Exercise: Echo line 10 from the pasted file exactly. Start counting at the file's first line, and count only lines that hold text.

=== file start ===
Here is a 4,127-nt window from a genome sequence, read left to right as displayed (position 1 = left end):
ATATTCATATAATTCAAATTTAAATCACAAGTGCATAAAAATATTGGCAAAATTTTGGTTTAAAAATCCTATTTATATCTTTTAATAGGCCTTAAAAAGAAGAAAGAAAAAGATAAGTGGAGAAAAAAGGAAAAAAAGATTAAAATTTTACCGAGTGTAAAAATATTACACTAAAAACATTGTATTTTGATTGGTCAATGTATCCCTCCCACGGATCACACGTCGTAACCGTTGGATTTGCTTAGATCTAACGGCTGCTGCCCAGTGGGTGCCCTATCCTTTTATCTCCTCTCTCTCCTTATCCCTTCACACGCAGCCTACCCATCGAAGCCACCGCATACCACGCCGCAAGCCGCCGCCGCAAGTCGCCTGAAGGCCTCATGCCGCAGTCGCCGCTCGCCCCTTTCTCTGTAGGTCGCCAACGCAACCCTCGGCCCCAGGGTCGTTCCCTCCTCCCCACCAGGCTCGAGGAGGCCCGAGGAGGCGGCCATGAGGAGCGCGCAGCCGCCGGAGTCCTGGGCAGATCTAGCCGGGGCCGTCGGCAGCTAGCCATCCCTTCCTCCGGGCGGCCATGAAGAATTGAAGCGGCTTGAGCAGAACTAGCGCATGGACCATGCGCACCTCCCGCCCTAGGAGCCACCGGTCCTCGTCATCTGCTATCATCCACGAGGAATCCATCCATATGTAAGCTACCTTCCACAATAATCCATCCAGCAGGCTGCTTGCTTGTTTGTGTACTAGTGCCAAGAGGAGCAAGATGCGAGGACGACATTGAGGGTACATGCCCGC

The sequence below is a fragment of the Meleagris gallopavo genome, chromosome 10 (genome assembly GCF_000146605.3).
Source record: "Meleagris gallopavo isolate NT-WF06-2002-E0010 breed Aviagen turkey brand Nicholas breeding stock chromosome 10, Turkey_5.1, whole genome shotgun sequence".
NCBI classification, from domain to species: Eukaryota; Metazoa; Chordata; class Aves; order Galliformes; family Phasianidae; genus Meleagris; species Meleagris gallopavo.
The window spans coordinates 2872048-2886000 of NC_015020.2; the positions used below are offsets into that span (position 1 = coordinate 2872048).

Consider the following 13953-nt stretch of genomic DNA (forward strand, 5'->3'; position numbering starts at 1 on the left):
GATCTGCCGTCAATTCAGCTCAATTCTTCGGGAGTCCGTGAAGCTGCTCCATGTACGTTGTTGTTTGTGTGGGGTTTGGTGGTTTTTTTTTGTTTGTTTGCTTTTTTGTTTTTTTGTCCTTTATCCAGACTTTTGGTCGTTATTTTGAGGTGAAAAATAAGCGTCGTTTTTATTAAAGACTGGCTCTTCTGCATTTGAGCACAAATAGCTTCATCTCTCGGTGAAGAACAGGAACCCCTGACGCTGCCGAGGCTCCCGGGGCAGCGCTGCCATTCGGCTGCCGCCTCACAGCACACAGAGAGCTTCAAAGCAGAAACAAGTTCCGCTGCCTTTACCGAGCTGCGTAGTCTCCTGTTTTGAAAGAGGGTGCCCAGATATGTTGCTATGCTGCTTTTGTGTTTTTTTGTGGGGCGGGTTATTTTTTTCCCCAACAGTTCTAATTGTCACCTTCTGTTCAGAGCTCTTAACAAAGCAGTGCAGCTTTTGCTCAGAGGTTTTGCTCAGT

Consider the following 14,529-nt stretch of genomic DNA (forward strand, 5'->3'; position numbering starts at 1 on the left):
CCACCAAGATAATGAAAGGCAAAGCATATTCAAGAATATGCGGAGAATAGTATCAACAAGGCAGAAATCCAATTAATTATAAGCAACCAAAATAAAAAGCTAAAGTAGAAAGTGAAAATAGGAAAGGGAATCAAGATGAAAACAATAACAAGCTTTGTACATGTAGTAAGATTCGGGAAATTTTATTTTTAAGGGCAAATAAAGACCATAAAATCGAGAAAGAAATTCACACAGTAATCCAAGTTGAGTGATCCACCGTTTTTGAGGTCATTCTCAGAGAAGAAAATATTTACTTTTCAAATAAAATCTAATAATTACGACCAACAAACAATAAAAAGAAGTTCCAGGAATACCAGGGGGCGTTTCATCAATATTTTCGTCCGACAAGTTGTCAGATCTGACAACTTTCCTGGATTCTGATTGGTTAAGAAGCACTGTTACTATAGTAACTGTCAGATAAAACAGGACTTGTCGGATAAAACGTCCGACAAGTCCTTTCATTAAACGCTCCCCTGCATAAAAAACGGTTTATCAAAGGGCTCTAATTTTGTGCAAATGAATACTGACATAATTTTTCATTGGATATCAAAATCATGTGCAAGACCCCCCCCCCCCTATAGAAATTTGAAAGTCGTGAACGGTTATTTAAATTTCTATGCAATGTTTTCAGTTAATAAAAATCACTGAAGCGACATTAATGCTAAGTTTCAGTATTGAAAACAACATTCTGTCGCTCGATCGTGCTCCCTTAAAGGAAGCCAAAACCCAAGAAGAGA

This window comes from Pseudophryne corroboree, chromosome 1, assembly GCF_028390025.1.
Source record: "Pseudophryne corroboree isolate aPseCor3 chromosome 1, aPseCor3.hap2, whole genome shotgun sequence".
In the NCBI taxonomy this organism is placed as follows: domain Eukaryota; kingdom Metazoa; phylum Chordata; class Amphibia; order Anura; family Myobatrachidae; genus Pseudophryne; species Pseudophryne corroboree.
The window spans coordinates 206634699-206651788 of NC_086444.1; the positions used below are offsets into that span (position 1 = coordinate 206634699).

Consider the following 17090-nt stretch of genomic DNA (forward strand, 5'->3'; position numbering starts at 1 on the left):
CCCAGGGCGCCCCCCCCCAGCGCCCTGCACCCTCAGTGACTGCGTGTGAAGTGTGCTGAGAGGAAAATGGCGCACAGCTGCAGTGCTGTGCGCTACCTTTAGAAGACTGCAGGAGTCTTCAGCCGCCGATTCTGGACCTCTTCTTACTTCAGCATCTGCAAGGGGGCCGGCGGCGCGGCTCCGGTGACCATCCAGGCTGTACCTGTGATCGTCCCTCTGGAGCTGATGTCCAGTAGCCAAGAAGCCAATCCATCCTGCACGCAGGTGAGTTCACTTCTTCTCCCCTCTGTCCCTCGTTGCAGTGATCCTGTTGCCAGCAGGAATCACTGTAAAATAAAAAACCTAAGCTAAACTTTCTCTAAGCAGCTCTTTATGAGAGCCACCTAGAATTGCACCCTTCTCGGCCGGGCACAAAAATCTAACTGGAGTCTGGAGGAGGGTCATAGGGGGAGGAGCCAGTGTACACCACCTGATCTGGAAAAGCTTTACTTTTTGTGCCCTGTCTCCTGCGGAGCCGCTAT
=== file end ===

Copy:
CCACCAAGATAATGAAAGGCAAAGCATATTCAAGAATATGCGGAGAATAGTATCAACAAGGCAGAAATCCAATTAATTATAAGCAACCAAAATAAAAAGCTAAAGTAGAAAGTGAAAATAGGAAAGGGAATCAAGATGAAAACAATAACAAGCTTTGTACATGTAGTAAGATTCGGGAAATTTTATTTTTAAGGGCAAATAAAGACCATAAAATCGAGAAAGAAATTCACACAGTAATCCAAGTTGAGTGATCCACCGTTTTTGAGGTCATTCTCAGAGAAGAAAATATTTACTTTTCAAATAAAATCTAATAATTACGACCAACAAACAATAAAAAGAAGTTCCAGGAATACCAGGGGGCGTTTCATCAATATTTTCGTCCGACAAGTTGTCAGATCTGACAACTTTCCTGGATTCTGATTGGTTAAGAAGCACTGTTACTATAGTAACTGTCAGATAAAACAGGACTTGTCGGATAAAACGTCCGACAAGTCCTTTCATTAAACGCTCCCCTGCATAAAAAACGGTTTATCAAAGGGCTCTAATTTTGTGCAAATGAATACTGACATAATTTTTCATTGGATATCAAAATCATGTGCAAGACCCCCCCCCCCCTATAGAAATTTGAAAGTCGTGAACGGTTATTTAAATTTCTATGCAATGTTTTCAGTTAATAAAAATCACTGAAGCGACATTAATGCTAAGTTTCAGTATTGAAAACAACATTCTGTCGCTCGATCGTGCTCCCTTAAAGGAAGCCAAAACCCAAGAAGAGA